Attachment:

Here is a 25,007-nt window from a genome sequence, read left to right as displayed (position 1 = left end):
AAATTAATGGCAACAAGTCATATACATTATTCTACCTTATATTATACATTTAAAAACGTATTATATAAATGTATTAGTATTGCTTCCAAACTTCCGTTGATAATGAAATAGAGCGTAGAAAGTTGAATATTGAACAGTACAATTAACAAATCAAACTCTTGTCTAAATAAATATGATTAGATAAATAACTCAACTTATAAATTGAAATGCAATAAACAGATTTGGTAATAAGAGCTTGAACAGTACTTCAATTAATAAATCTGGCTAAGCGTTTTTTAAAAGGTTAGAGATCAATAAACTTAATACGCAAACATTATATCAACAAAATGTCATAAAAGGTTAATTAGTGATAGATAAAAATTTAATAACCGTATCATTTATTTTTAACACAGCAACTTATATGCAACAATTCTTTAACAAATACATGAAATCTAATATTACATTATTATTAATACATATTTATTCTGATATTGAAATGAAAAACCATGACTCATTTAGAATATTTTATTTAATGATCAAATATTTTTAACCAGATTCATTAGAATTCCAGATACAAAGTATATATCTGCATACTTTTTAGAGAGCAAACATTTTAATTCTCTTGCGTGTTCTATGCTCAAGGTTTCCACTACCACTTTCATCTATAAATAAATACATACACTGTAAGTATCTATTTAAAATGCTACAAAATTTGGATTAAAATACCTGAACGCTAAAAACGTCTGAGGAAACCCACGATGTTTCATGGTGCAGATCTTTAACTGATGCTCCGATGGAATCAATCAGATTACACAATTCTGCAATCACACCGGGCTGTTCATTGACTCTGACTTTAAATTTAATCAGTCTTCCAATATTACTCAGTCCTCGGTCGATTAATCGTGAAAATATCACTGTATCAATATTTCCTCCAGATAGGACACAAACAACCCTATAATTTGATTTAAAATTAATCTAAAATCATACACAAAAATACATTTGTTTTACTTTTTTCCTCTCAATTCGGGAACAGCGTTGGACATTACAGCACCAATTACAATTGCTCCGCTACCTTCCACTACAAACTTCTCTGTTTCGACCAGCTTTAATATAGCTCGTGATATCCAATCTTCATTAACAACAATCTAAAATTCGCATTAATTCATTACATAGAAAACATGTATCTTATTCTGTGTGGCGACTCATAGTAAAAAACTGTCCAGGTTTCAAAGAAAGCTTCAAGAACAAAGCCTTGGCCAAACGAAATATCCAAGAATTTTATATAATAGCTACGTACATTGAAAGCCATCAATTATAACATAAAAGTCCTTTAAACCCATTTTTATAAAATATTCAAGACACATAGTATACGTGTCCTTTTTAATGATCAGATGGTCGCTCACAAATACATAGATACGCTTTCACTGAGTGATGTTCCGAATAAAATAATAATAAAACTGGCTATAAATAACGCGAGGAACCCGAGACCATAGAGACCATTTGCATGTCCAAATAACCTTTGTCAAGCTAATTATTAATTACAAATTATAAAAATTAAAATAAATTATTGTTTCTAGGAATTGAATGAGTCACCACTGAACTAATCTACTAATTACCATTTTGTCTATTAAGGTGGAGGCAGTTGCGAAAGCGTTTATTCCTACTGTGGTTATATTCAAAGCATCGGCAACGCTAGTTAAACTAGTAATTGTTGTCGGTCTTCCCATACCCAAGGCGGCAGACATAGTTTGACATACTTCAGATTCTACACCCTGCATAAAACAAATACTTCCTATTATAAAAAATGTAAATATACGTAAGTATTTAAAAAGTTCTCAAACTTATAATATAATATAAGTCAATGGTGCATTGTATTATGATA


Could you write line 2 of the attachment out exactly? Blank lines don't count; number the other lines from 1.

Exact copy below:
AAATTAATGGCAACAAGTCATATACATTATTCTACCTTATATTATACATTTAAAAACGTATTATATAAATGTATTAGTATTGCTTCCAAACTTCCGTTGATAATGAAATAGAGCGTAGAAAGTTGAATATTGAACAGTACAATTAACAAATCAAACTCTTGTCTAAATAAATATGATTAGATAAATAACTCAACTTATAAATTGAAATGCAATAAACAGATTTGGTAATAAGAGCTTGAACAGTACTTCAATTAATAAATCTGGCTAAGCGTTTTTTAAAAGGTTAGAGATCAATAAACTTAATACGCAAACATTATATCAACAAAATGTCATAAAAGGTTAATTAGTGATAGATAAAAATTTAATAACCGTATCATTTATTTTTAACACAGCAACTTATATGCAACAATTCTTTAACAAATACATGAAATCTAATATTACATTATTATTAATACATATTTATTCTGATATTGAAATGAAAAACCATGACTCATTTAGAATATTTTATTTAATGATCAAATATTTTTAACCAGATTCATTAGAATTCCAGATACAAAGTATATATCTGCATACTTTTTAGAGAGCAAACATTTTAATTCTCTTGCGTGTTCTATGCTCAAGGTTTCCACTACCACTTTCATCTATAAATAAATACATACACTGTAAGTATCTATTTAAAATGCTACAAAATTTGGATTAAAATACCTGAACGCTAAAAACGTCTGAGGAAACCCACGATGTTTCATGGTGCAGATCTTTAACTGATGCTCCGATGGAATCAATCAGATTACACAATTCTGCAATCACACCGGGCTGTTCATTGACTCTGACTTTAAATTTAATCAGTCTTCCAATATTACTCAGTCCTCGGTCGATTAATCGTGAAAATATCACTGTATCAATATTTCCTCCAGATAGGACACAAACAACCCTATAATTTGATTTAAAATTAATCTAAAATCATACACAAAAATACATTTGTTTTACTTTTTTCCTCTCAATTCGGGAACAGCGTTGGACATTACAGCACCAATTACAATTGCTCCGCTACCTTCCACTACAAACTTCTCTGTTTCGACCAGCTTTAATATAGCTCGTGATATCCAATCTTCATTAACAACAATCTAAAATTCGCATTAATTCATTACATAGAAAACATGTATCTTATTCTGTGTGGCGACTCATAGTAAAAAACTGTCCAGGTTTCAAAGAAAGCTTCAAGAACAAAGCCTTGGCCAAACGAAATATCCAAGAATTTTATATAATAGCTACGTACATTGAAAGCCATCAATTATAACATAAAAGTCCTTTAAACCCATTTTTATAAAATATTCAAGACACATAGTATACGTGTCCTTTTTAATGATCAGATGGTCGCTCACAAATACATAGATACGCTTTCACTGAGTGATGTTCCGAATAAAATAATAATAAAACTGGCTATAAATAACGCGAGGAACCCGAGACCATAGAGACCATTTGCATGTCCAAATAACCTTTGTCAAGCTAATTATTAATTACAAATTATAAAAATTAAAATAAATTATTGTTTCTAGGAATTGAATGAGTCACCACTGAACTAATCTACTAATTACCATTTTGTCTATTAAGGTGGAGGCAGTTGCGAAAGCGTTTATTCCTACTGTGGTTATATTCAAAGCATCGGCAACGCTAGTTAAACTAGTAATTGTTGTCGGTCTTCCCATACCCAAGGCGGCAGACATAGTTTGACATACTTCAGATTCTACACCCTGCATAAAACAAATACTTCCTATTATAAAAAATGTAAATATACGTAAGTATTTAAAAAGTTCTCAAACTTATAATATAATATAAGTCAATGGTGCATTGTATTATGATA